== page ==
Anti-nuclear NGO Greenpeace has slammed France for continuing its import of enriched uranium from Russia in spite of the Ukrainian war, calling the deal “scandalous”.
On Monday morning, a Russian cargo ship dropped off a consignment of 25 cylinders containing nuclear fuel at the northern French port of Dunkirk.
This marks the seventh delivery of uranium from Russia to France since the start of invasion of Ukraine, Greenpeace said.
According to TASS news agency, Russia accounts for 15 per cent of enrichment activities for France.
“This is a new illustration that the French nuclear industry continues to trade uranium with Rosatom, the Russian state nuclear giant,” Greenpeace campaigner Pauline Boyer told AFP on Monday.
“The continuation of this nuclear trade with Russia in times of war is scandalous,” she added.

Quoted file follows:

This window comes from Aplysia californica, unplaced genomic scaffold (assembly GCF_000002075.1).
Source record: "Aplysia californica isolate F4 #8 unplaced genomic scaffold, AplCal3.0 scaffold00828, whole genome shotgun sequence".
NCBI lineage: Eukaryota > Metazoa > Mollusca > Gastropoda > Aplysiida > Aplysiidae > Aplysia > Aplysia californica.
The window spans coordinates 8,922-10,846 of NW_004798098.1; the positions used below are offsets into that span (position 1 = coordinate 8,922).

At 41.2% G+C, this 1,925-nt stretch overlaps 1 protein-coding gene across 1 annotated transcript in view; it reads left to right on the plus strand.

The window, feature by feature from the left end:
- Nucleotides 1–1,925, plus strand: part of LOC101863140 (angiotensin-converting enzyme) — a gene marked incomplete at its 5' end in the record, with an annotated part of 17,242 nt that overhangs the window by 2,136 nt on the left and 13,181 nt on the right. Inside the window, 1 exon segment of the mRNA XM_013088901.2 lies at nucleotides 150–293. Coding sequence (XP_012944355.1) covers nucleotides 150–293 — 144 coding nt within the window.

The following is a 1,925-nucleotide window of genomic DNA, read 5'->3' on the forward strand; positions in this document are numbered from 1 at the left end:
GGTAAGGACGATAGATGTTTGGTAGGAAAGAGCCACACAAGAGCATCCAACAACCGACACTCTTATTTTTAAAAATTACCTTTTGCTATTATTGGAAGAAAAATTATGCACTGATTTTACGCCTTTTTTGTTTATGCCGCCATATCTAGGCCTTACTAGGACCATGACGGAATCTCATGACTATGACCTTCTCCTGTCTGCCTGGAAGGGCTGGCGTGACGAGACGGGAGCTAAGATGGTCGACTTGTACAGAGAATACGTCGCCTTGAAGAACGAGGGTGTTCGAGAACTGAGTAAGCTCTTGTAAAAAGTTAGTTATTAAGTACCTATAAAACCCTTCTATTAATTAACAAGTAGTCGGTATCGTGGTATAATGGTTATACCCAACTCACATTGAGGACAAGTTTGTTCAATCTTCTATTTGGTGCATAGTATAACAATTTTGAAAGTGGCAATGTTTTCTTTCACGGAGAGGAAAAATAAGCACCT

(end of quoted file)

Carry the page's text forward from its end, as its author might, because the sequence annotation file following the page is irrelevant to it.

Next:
In a report released earlier this month, the NGO highlighted how France continued to depend on Russian nuclear power despite the Ukraine conflict. It added that unlike fossil fuel, importing Russian uranium doesn’t fall under the sanctions, which was announced by the West in response to the war.
However, the French government denied this, saying, “Our country does not depend in any way on Russia for the operation of its nuclear power plants” and “has been able to diversify its sources of supply.”
Greenpeace campaigner Boyer called out the French government’s hypocrisy, saying that if “they want to be consistent with its support for the Ukrainian people, it should cut all contracts with Rosatom (Russian nuclear company).”
According to data by the Point magazine published in December, French energy corporation EDF (Electricite de France) purchased 153 tons of enriched uranium from Russian contractors in 2022.
In total, since the beginning of the year, EDF has purchased 7,000 tons of uranium ore for its nuclear power plants, the report noted.
The publication says that this includes not only the ore mined in Russia, direct mining for France is also carried out in Kazakhstan, Canada, Niger and Uzbekistan.
(With inputs from agencies)